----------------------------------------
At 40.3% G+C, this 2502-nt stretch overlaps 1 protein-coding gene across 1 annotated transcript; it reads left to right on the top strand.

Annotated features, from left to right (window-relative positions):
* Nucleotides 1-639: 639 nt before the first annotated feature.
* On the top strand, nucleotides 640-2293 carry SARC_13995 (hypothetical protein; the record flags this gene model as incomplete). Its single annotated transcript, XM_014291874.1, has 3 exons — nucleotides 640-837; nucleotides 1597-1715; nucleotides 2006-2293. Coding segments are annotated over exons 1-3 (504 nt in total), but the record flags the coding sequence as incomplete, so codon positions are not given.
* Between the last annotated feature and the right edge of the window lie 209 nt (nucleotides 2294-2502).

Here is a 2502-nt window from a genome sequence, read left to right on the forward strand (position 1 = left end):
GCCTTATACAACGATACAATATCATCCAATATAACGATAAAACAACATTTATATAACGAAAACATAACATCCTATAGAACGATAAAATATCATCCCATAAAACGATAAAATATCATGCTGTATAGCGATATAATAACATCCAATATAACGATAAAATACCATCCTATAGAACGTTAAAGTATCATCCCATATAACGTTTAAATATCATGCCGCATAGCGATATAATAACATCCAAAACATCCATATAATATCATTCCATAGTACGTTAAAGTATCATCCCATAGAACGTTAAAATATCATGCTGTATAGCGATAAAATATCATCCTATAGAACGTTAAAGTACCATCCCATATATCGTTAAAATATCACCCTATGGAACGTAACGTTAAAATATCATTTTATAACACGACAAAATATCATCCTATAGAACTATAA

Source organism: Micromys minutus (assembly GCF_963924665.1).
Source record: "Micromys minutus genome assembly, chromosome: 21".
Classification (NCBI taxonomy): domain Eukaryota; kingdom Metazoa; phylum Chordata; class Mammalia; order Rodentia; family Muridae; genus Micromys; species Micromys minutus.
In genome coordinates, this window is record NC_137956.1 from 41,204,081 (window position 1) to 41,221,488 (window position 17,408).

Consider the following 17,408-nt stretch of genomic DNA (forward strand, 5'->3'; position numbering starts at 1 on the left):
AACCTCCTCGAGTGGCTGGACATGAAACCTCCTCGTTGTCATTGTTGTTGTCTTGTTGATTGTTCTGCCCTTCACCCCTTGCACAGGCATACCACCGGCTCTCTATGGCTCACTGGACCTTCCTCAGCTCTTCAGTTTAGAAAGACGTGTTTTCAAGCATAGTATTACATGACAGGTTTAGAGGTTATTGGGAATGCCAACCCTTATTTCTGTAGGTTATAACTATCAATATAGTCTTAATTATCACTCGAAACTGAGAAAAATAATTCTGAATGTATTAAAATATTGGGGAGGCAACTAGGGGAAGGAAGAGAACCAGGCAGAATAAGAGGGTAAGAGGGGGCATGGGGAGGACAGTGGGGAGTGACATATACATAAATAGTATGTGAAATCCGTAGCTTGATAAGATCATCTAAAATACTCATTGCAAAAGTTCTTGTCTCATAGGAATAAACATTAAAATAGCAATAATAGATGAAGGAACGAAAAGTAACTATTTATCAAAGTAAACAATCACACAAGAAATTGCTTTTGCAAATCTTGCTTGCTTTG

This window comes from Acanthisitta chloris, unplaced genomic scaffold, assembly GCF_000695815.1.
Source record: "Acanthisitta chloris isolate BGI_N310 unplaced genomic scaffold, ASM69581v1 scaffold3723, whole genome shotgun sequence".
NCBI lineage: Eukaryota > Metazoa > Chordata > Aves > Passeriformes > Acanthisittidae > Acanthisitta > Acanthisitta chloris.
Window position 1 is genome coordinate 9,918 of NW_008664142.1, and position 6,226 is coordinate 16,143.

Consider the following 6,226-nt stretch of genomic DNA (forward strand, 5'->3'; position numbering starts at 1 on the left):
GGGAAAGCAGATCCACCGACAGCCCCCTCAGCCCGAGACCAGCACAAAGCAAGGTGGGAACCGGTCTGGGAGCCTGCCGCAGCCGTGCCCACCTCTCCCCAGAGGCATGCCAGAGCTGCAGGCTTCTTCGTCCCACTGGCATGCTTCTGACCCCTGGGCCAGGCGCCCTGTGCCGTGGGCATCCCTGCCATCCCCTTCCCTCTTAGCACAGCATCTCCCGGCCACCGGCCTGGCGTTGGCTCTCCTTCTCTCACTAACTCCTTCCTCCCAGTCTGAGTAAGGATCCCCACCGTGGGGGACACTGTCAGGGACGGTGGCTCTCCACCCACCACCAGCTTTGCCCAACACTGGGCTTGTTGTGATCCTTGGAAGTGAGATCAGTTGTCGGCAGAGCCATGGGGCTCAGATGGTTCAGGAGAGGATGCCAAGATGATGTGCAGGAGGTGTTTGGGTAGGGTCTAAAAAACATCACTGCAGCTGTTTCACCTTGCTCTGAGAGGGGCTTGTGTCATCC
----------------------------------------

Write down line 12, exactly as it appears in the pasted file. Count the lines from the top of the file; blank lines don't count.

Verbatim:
Consider the following 17,408-nt stretch of genomic DNA (forward strand, 5'->3'; position numbering starts at 1 on the left):